This might be true; if we’re still in the year 2000. Today, branding is something that is something that service providers can also find value in but also a necessity. In fact, if you don’t offer something that is tangible i.e. a product, then you must project an image that the rest of the world can relate to and trust with their money.

  • 4. All I Need is to Be Cheap

    This myth is based on the notion that you can make the fact that you’re the cheapest provider of that product/service an identifying mark for the brand. This might be true for smaller-scale businesses but it does not always work and, for most of the time, it’s considered to be in poor taste.

    Look, emphasizing the fact that your business is cheap is going to work only for demographics that are extremely strapped on cash. As for the rest of the market, you’d be surprised as to how much people out there don’t give a damn how much they will pay for your products and services only that you could be trusted enough with whatever money they are willing to part with. In other words, make being cheap as part of your brand as much as you can but make it a point to offer some other quality that does not have to do with a price tag.

How to Do Branding the Right Way

First thing first, branding is not about you. It’s not about who you are, what you went through, and what you like. Instead, it should be what you can do for other people, the needs that you can address, and where your offerings can stand out from the competition.

As such, when planning for your brand, there are a few tips that you should keep in mind. Here are some of them:

  • 1. Find an Opportunity

    Whenever you are branding your business, never go for the artists’ route. What that means is making a brand out of your passions. Don’t get the wrong idea, though. Passion is necessary for you to succeed in your business but, when it comes to connecting with other people, it’s not exactly the stickiest adhesive to wrap your brand around it.

    Instead of what you like, find out what other people need. Take the time to research what people in your area are trying to achieve or, better yet, what problems they encounter on a regular basis.

    Now, compare these needs with your skills and expertise and find out how you could best address those concerns. Also, take the time to study long-established brands in the market from where they succeeded and what areas they have yet to tap into. Perhaps you might offer something that will make your brand stand out more once you start your venture.

  • 2. Define Your Focus

    Here’s one lesson you should learn quickly in business: you can’t be everything to every person in the market. This is true especially if you are just starting out as your main goal at that phase is to establish a foothold in the market and the mass appeal approach leaves you at risk of spreading yourself too thinly.

    Instead, try to find what area of the market you should focus on and let that dictate how the other parts of your brand are going to set up.

    To do this properly, you have to identify your target market and your value proposition to them. Aside from this, you should also identify what makes your brand different from the competition.

    So, basically, your statement should go something like this:

    “We offer (Insert your product and service here) for (Insert your target market here) to (Insert the value proposition here). Unlike (Insert competitors here), we (Insert your key differentiating quality here).”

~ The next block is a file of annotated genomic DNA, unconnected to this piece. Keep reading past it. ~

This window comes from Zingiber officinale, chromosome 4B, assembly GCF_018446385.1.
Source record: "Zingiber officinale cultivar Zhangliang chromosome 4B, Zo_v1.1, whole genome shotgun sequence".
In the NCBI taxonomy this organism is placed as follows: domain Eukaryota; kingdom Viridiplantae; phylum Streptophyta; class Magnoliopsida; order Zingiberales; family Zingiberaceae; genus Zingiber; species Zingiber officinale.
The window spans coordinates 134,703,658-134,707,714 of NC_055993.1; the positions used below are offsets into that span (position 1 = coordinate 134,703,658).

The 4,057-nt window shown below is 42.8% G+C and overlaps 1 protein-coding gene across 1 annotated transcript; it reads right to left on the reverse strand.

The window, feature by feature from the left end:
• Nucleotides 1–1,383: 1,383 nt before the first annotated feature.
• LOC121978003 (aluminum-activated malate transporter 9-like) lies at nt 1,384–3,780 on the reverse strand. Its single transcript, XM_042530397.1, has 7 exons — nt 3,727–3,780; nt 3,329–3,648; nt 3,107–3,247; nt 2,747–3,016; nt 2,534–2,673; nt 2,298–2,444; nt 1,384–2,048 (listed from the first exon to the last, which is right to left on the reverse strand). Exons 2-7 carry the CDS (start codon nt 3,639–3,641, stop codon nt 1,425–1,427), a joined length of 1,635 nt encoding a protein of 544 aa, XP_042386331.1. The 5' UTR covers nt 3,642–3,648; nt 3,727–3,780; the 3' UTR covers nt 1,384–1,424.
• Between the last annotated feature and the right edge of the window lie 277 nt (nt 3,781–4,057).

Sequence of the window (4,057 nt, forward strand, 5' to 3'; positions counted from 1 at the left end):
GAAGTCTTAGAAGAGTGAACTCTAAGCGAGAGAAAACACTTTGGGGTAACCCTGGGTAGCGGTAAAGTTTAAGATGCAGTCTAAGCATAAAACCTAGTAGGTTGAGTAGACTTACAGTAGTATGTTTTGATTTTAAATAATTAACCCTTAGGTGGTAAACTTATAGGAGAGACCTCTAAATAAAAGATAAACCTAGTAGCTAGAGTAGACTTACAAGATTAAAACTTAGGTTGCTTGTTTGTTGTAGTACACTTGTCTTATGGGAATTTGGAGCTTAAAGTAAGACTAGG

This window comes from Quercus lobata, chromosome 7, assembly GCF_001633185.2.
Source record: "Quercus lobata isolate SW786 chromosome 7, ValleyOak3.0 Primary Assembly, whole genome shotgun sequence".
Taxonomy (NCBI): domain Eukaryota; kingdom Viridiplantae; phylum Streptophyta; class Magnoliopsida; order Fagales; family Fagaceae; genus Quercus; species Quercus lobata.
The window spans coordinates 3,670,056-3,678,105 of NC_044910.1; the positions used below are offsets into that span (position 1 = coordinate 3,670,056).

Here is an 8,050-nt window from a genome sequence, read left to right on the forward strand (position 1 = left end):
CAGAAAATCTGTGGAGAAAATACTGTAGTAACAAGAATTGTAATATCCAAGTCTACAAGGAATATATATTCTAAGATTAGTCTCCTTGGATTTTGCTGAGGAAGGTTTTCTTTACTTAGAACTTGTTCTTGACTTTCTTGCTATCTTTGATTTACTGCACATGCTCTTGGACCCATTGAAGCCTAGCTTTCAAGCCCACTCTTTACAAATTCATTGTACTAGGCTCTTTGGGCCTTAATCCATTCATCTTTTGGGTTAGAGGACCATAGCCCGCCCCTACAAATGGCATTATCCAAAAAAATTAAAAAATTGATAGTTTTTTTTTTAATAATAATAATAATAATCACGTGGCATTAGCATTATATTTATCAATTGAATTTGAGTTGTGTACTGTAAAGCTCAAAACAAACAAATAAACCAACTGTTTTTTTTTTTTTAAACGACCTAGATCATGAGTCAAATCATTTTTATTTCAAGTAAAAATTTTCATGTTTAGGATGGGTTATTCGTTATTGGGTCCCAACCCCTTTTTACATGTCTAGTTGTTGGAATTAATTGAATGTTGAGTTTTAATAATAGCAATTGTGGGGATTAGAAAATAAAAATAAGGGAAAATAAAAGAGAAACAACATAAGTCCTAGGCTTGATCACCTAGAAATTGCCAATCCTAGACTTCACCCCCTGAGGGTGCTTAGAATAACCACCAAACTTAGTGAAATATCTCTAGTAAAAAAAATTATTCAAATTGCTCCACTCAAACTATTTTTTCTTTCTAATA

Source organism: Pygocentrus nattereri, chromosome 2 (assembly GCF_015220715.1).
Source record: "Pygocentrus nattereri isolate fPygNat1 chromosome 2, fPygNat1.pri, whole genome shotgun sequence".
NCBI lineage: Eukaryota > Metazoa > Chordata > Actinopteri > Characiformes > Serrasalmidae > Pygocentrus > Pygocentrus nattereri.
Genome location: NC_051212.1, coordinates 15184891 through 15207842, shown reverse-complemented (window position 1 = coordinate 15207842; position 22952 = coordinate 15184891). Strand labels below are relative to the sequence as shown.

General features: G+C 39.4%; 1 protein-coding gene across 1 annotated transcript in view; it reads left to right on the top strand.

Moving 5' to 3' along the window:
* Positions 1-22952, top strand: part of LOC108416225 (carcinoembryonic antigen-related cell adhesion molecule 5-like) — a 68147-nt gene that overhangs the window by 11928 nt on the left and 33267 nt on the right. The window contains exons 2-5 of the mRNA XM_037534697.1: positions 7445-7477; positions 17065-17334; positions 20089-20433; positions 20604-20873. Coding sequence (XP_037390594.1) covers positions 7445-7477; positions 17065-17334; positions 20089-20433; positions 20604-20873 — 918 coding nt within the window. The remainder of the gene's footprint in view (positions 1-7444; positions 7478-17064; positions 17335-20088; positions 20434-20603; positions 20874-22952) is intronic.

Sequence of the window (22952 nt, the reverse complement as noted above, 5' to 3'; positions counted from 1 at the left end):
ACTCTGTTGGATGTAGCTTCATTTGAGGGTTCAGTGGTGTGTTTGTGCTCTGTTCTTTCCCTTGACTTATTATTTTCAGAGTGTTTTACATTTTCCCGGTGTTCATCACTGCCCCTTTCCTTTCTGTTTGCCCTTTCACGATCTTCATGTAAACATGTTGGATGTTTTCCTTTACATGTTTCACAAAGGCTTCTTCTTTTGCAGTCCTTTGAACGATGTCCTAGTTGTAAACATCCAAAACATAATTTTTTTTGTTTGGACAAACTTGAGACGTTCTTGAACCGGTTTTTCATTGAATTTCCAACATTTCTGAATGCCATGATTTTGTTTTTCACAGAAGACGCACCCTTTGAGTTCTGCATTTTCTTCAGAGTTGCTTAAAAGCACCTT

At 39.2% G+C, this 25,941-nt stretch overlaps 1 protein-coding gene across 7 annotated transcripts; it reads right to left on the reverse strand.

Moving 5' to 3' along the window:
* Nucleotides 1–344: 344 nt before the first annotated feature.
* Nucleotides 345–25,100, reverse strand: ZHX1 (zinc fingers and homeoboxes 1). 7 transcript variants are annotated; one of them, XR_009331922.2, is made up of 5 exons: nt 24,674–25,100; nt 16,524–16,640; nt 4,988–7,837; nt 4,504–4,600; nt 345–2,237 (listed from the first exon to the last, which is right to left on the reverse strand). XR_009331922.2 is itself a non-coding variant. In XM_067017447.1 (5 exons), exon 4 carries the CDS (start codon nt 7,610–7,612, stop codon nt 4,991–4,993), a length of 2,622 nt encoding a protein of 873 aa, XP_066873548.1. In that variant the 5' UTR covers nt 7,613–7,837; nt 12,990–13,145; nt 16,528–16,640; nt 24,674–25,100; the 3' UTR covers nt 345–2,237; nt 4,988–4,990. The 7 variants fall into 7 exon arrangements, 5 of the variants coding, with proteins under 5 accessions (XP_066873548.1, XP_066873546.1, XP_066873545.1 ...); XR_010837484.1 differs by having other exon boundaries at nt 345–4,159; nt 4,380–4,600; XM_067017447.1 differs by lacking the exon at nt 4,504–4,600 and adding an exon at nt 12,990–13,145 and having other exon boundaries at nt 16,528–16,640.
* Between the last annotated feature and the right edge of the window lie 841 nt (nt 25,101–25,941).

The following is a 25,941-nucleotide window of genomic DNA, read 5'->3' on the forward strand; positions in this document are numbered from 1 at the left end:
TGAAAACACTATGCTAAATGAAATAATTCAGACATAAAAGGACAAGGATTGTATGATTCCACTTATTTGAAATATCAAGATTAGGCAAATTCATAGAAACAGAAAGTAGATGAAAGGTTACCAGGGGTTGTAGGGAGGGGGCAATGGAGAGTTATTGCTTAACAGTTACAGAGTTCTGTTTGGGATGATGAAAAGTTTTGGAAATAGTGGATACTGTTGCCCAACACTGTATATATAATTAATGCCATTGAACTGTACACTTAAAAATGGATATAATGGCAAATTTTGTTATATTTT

• 3. Mind the Description

    Think of your brand as this living, breathing person. What would they be like? What would you use to describe them? The kind of words that you use for your branding will actually influence what people think about your business as a whole.

    Here’s a branding exercise for you: pick up your dictionary and look for 5 adjectives there that resonate the most with your brand. You might come up with things like “Sophisticated”, “Bold”, Quirky”, “Fun”, and “Trendy”, and so on and so forth.

    Also, if possible, lay off the superlatives. Things like state of the art, cutting edge, world class, and top of the line tend to too much hype for your brand, hype that you might never reach. Look at Kanye West, for example. He’s always hyping himself up with ridiculous claims and managed to keep afloat for years. The question is what other people out there aside from Kanye that Kanye’d their way to success? Exactly.

    As such, it would be best that you stick to adjectives that allow you to connect with people, not hype you up as the next best thing since slice bread.

  • 4. Don’t Force It

    Again, it’s important to remember that how the market truly treats your brand is beyond your control. There’s nothing that you can do about it aside from saying the right words and offering the right offers to make people think better of you.

    As such, do not even attempt to force a certain brand into the market. You can’t dictate how people remember your brand or what they do with it. If you do force things into the market, they may grow to resent you or mock every strategy you will come up with.

    For an example, look no further than the videogame publisher/developer Ubisoft. These guys just can’t get a break in trying to establish a brand for the company since, well, most of their attempts are half-assed. From abusing the word “iconic” for mundane things like watches and baseball caps to cringe worthy presentations in events like E3 for years on end, the company has yet to really define its own proper band and, given that they have yet to learn from their mishaps, it would take another several years for them to get things right. Hopefully.

    The point here is that all that you should do is provide the right cues and stimuli that will tell the audience what your business is and what it stand for. Do it right and your brand will naturally grow and become this sustainable asset for your business on a long-term basis.

    Have you tried building a brand from scratch? What other tactics have you used for branding your business? Let us know in the comments below!

References: